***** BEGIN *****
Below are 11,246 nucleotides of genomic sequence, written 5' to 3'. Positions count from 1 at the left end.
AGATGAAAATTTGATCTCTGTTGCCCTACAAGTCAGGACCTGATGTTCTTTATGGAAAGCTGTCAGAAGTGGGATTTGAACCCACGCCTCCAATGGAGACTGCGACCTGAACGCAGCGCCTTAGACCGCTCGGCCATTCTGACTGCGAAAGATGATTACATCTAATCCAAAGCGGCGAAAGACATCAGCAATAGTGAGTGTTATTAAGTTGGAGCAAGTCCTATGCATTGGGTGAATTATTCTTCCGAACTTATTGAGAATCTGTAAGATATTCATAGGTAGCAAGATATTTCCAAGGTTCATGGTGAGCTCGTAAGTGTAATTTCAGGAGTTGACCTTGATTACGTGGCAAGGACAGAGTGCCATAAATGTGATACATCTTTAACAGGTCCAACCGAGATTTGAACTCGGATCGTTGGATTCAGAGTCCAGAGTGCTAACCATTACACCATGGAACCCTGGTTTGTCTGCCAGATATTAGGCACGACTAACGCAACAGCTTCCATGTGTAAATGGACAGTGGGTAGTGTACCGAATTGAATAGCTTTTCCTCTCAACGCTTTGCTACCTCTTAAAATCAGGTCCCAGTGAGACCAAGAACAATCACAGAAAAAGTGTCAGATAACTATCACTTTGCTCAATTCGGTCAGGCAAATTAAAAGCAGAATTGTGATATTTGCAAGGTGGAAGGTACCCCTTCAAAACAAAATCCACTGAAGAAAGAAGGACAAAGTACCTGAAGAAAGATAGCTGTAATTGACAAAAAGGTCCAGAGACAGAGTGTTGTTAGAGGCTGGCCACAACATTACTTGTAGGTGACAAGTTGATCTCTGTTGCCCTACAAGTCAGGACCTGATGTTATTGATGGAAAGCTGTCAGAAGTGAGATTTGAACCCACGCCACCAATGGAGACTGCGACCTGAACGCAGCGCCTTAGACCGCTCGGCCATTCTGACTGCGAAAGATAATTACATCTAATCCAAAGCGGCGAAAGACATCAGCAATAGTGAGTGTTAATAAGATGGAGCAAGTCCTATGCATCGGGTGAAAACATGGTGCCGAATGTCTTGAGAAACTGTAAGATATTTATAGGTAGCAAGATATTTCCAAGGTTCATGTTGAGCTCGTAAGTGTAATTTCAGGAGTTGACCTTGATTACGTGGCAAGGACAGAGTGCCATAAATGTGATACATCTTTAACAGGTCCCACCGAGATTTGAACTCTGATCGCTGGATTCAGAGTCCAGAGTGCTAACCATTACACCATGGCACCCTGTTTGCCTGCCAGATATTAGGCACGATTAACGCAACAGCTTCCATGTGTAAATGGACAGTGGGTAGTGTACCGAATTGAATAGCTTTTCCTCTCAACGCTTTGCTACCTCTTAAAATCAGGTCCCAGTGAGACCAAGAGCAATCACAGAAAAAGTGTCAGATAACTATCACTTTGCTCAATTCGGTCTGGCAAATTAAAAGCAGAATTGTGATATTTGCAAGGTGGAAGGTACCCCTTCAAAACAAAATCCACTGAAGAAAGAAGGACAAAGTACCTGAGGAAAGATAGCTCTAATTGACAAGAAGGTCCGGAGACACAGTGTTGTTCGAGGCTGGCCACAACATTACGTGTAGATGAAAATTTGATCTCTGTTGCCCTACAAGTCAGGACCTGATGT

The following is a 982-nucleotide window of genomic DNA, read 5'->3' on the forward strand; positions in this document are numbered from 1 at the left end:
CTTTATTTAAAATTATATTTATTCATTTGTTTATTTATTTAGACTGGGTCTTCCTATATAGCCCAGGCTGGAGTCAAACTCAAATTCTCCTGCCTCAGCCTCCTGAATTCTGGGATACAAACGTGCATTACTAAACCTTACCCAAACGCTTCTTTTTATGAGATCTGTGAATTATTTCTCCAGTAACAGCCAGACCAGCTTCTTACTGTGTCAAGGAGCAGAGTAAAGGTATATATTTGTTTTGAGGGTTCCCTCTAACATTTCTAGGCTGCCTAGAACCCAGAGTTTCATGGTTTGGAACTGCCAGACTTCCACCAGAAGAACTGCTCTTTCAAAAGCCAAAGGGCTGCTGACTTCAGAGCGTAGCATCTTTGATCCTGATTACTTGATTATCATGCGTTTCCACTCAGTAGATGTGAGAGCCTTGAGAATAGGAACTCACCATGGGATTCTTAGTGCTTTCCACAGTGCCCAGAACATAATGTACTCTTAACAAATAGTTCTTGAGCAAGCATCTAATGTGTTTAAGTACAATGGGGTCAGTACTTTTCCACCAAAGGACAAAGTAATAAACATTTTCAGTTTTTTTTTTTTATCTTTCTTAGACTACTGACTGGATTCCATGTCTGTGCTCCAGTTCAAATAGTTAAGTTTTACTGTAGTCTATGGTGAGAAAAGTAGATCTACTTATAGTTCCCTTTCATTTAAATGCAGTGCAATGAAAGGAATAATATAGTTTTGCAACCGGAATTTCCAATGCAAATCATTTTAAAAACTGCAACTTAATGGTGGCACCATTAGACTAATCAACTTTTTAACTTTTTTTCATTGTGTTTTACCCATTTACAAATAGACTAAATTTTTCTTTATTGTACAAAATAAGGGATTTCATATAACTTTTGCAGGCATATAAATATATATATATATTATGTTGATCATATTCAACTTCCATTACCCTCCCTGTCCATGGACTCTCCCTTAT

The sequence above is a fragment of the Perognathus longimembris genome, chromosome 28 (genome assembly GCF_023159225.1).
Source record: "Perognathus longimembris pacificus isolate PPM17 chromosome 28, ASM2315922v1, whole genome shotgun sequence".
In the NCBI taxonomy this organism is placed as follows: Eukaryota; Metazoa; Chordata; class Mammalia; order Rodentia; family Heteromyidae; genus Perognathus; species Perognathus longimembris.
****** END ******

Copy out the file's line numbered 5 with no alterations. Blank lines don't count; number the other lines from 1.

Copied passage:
The sequence above is a fragment of the Perognathus longimembris genome, chromosome 28 (genome assembly GCF_023159225.1).